2009 Machine Shop Market Profile - Part One - Engine Builder Magazine
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2009 Machine Shop Market Profile – Part One


As the debate over bailouts, bankruptcies and generally bad policy concerning the automotive aftermarket continues in Washington, engine builders may well shrug their shoulders and say “welcome to our world.”

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Now that new car dealers and manufacturers are taking it on the chin because many consumers have apparently decided that “making do is better than buying new,” there is increased optimism in many segments of the service sector. For engine builders – who have been operating in a challenging environment for several years now – the opportunities to be both economically and ecologically friendly have never been better, and some positive signs are emerging.

For more than 20 years, Engine Builder magazine has surveyed the same machine shop/custom engine rebuilder (CER) population to get a picture of the scope of this industry. Admittedly, each year we’ve had to use a slightly smaller lens but the results have continued to be interesting.


Because of the decades of data we’ve collected, we believe the information in this study is the most reliable data available for tracking trends in the production of engines, cylinder heads and crankshafts, as well as specific business data.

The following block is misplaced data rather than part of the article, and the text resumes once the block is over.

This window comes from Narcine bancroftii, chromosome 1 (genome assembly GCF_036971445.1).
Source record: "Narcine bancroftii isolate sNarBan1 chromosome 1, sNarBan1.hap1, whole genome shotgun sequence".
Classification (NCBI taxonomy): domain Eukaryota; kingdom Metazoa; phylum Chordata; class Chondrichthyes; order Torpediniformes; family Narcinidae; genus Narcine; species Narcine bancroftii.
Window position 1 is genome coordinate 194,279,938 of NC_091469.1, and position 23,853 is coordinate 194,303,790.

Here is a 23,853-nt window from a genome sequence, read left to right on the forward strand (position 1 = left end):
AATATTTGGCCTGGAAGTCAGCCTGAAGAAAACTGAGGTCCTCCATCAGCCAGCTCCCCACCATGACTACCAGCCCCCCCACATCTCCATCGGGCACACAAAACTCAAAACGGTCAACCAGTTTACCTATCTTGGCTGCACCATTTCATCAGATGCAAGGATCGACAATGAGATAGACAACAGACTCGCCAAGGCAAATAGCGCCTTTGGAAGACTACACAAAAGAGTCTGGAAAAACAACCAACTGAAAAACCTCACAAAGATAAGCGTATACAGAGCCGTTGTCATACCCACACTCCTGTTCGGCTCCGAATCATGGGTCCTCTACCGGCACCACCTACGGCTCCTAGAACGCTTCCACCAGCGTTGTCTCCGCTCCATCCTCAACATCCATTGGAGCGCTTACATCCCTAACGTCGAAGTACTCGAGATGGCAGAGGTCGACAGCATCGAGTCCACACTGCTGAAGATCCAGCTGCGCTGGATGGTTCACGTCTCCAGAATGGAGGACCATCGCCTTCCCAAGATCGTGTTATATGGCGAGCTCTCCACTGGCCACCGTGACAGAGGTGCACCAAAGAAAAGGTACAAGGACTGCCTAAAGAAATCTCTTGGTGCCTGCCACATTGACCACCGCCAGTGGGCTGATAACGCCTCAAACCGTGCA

The data generated for this year’s Machine Shop Market Profile was collected through survey questionnaires sent to the machine shop/custom engine rebuilding membership of the AERA. Four different questionnaires, consisting of four pages each, were developed to obtain the information contained in our profile.

Each questionnaire was mailed to one-quarter of AERA’s rebuilding membership, selected on a random-start Nth-name basis. A total of 1,830 appropriate usable outgoing questionnaires were sent out in early January.


A total of 203 completed questionnaires were returned,  resulting in a return rate of 11%. Analysis of the data was completed by Babcox Market Research.

The survey information reflects data for production year 2008. Part I of this two-part profile includes data on monthly production of engine blocks and cylinder heads, broken out by engine size as well as by gas and diesel configurations, crankshafts, core sourcing, shop equipment ownership and purchasing, and total production time spent in specific engine building areas.

As engine technology has improved over the years, this industry has suffered, and there is no way to recapture the glory of the past decades in terms of numbers. But opportunities still exist for at least three reasons: people need their vehicles to run properly, there is currently no viable alternative to the internal combustion engine and the competitive fire still burns inside many people, meaning being bigger, faster and louder than the next guy still matters.


This isn’t meant to imply that the statistics surrounding this market are markedly better – in fact, in many instances declines are significant. But since we’re looking at data that reflect last year’s position, there is every reason to believe that changes in the economy now are already starting to have a positive impact.

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Engine Builder Magazine